At my home QTH I’ve always used halyards to haul a pulley up that in turn holds the antenna support rope. It takes more rope to do it this way but it works much better than using a single rope. Recently I’ve been using my LNR EFT-10/20/40 Trail-Friendly antenna a bit. There are two downsides to placing it well up in a tree, 1) it is made of very thin wire which is great for portability but I’m not really excited about using the antenna wire to haul it down because, 2) it has a built in winder\choke which again, is great for function and portability, but unfortunately the winder\choke doubles as a limb catcher. The solution to this problem is to use the throw line as a halyard, not the antenna wire. This actually allows you to have much better control while hoisting the antenna, and the throw line acts as the downhaul instead of the antenna wire. If the antenna does get snagged you can use the throw line instead of the antenna wire to work out the snag.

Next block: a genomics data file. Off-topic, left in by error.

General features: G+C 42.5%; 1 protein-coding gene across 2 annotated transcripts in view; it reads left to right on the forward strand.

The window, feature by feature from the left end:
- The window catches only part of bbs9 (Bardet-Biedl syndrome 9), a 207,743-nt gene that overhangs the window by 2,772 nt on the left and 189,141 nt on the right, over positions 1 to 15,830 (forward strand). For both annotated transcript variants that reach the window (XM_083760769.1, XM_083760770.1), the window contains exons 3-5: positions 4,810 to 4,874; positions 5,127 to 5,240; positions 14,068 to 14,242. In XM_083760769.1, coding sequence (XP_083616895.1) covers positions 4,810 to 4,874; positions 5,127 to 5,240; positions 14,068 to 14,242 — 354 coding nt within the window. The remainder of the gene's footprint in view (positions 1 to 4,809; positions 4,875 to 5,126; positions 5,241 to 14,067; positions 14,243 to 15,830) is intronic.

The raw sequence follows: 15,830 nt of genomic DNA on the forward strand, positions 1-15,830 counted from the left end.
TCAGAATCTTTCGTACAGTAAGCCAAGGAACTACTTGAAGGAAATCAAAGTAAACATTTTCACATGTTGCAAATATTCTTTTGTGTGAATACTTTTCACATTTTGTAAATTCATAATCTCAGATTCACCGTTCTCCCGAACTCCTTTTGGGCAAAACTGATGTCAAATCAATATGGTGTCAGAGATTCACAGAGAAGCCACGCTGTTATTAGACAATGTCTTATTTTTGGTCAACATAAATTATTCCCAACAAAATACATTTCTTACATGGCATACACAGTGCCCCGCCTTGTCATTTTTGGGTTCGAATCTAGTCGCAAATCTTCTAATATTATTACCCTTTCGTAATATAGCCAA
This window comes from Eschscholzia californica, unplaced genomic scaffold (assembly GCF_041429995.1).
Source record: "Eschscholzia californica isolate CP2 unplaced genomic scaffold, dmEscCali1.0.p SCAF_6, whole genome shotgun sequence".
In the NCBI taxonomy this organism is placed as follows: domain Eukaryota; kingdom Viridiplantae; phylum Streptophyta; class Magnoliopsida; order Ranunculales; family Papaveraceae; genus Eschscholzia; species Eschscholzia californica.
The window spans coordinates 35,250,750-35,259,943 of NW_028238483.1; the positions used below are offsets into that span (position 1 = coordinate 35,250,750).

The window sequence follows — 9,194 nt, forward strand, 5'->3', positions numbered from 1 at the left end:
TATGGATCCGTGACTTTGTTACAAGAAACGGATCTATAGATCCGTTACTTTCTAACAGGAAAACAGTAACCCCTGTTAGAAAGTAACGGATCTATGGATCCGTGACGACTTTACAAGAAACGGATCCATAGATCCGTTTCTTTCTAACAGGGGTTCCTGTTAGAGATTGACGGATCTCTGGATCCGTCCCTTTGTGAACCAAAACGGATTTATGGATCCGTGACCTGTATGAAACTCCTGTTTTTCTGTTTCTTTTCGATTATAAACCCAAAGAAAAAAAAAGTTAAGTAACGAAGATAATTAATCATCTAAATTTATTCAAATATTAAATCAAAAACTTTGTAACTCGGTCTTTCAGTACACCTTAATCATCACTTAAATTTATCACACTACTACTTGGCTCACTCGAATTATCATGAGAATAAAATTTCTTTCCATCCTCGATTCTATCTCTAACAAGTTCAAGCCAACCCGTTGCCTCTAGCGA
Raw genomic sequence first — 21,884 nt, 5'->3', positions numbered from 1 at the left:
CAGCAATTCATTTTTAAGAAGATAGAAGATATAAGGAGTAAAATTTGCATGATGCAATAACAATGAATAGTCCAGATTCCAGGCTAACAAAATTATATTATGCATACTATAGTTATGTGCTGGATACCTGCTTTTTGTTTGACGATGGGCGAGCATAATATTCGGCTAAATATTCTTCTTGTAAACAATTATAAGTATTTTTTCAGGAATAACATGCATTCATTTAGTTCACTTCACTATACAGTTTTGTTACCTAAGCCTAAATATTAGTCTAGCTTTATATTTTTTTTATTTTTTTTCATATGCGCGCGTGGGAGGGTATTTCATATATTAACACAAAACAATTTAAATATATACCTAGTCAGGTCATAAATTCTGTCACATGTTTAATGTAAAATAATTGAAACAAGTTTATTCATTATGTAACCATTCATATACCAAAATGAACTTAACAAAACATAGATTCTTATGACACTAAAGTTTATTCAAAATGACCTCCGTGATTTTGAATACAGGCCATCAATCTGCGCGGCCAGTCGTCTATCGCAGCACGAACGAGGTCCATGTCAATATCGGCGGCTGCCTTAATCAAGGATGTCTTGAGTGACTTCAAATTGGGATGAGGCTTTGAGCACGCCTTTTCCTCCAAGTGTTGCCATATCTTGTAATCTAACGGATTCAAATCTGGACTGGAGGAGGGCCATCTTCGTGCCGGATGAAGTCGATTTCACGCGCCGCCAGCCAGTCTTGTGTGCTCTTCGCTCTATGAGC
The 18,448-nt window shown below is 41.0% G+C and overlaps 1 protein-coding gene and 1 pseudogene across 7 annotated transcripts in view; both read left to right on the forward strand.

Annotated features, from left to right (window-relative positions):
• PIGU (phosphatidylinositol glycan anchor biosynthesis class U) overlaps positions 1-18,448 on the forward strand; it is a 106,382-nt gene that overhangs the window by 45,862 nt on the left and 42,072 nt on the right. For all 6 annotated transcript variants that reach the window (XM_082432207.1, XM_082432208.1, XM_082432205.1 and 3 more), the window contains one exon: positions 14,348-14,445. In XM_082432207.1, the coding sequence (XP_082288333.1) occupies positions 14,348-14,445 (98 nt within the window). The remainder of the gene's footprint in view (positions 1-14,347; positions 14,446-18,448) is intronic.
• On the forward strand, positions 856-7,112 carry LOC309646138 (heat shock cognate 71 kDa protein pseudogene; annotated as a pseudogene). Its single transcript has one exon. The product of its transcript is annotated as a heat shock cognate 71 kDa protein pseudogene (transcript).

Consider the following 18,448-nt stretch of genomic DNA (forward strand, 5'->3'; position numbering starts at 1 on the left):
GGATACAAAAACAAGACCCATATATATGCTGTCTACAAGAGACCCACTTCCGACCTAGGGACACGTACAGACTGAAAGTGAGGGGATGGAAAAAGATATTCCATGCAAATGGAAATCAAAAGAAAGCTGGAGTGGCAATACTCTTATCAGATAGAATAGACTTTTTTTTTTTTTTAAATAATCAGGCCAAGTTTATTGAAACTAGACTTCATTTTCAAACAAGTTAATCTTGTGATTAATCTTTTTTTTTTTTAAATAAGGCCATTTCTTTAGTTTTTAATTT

In the picture the blue box is the end of the antenna tied to the throw line with a bowline and the red box is the winder\choke. Using this method I can easily maneuver the antenna wire through tree limbs and overcome snags using the much stronger throw line as opposed to the antenna wire.
** Correct halyard terms courtesy of my very good friend, The Boat Doctor, of Sailing Magazine. The correct sailing terms are hoist and strike. “Strike the antenna” could have all sorts of bad connotations but it could be a fun phrase to use at Field Day. : )